Thousands of people apply for and receive unemployment benefits to assist them in a time of need. But what happens when the Department of Labor accuses someone of not reporting their employment status accurately? Things can get serious, fast.
It's easy to make a mistake
The guidelines for receiving unemployment benefits can get complicated. The process in New York involves (1) applying for unemployment benefits, and then if approved (2) filing weekly certifications with New York State indicating, among other things, how many days the applicant worked in the prior week. So far, so good. Where the going gets tricky is that most people don't realize that they must report all work performed, whether for pay or not, part time or full time, seasonal or all year round. Many people assume that if they are underemployed, they don't have to report that work to the Department of Labor.
So, for example, an individual is employed full time as a nurse, which involves many hours of overtime. This individual works hard, and does well for themselves. But, out of no-where, they are laid off. They apply for unemployment benefits, and are approved. While they are looking for nursing work, they work one or two nights at a local bar to make a bit of extra cash. When it comes to certifying at the end of the week, the individual does not report the bar-tending job. It's only a couple of hours, and it's not nursing, after all. Not a big deal, right?
Unfortunately, many people in this situation find themselves arrested, and forced to defend against felony charges.
What many people don't realize is that they are entitled to unemployment benefits even if they are employed at the time of receiving those benefits. Without getting into the complex formulas used by the Department of Labor, suffice it to say that your benefits would be reduced a certain amount depending on how many days that week the claimant found work. Where the problem comes in, however, is that many people are unaware of this, and would simply not report side jobs or temporary work they found during the week.
Before long, many people find themselves in Criminal Court.
This is a criminal matter?!
It is. The Department of Labor takes these sorts of failure to report very seriously. Over time, the amount of benefits received as a result of not reporting or under-reporting work can add up to thousands of dollars. Many people find themselves facing felony Grand Larceny charges as a result.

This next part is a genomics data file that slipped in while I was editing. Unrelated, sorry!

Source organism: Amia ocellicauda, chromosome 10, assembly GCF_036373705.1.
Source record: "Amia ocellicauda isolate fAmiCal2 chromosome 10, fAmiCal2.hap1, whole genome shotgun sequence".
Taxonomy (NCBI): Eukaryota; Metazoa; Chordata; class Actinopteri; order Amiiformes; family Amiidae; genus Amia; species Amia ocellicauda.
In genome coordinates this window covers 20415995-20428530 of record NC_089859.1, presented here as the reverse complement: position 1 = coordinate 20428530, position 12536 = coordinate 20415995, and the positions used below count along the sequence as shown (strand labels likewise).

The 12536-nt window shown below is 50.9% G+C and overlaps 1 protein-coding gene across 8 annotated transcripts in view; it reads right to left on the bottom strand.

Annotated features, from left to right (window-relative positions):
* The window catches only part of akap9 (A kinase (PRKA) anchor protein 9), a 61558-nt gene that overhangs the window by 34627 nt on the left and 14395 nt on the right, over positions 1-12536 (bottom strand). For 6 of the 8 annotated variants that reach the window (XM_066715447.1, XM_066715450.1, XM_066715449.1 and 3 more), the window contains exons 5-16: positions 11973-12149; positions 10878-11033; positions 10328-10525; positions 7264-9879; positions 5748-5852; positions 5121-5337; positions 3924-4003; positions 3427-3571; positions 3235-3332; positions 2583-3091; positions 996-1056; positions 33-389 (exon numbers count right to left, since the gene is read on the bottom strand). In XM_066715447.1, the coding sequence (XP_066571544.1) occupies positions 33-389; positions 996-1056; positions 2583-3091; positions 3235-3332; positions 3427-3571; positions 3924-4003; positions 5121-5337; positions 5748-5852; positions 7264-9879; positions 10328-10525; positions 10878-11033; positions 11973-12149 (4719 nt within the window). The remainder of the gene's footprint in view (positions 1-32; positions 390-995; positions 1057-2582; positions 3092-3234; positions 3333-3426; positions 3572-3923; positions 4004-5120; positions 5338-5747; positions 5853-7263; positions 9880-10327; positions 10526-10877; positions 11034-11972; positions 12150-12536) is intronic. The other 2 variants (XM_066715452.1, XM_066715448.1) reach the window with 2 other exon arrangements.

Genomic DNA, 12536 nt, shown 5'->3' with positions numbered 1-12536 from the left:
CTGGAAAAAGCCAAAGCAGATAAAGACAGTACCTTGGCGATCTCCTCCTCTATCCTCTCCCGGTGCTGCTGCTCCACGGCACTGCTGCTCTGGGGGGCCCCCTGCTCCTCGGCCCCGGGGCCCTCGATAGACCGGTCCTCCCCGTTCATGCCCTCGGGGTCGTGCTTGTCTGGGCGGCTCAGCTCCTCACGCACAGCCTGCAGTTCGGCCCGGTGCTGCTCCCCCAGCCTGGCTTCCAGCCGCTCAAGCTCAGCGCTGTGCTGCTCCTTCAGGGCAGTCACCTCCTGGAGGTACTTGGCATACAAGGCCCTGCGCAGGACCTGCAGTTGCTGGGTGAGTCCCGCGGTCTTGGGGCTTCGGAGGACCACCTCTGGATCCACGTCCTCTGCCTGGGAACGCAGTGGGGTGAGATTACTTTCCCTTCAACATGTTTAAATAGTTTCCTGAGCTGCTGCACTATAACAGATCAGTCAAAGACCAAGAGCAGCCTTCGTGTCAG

But what if the amount of the over-payment is under a thousand dollars? That's just a misdemeanor, right? Not so fast. Every time a person falsely certifies with the Department of Labor that she did not work that week (be it online or by mail) they are filing a false instrument with the State. Thus, for each false certification, there is a very good chance that they could be charged with Falsifying Business Records in the 1st Degree and Offering a False Instrument for Filing in the 1st Degree, both of which are felonies. Now imagine that this persisted for months, or even years? Many people are shocked to find themselves facing dozens, if not hundreds of felony counts.
What do I do?
First, read all of the instructions regarding filing certifications with the State very carefully. Take them seriously and literally. Many DA's offices in New York State receive grant money from the State to go after unemployment fraud. Thus, they have a great incentive to go after YOU should you make a mistake. Do not think that this is a minor matter.
Second, if you do make a mistake, you will likely receive a call to meet with a Department of Labor investigator or representative. The purpose of this meeting will be to gather evidence against you that will be crucial in your prosecution. Do not agree to such a meeting without a lawyer.
Third, find a lawyer who practices in this area of law. The rules and regulations regarding Department of Labor fraud are extremely tricky. A lawyer who is an expert in this realm can help you minimize or even avoid possible serious ramifications.
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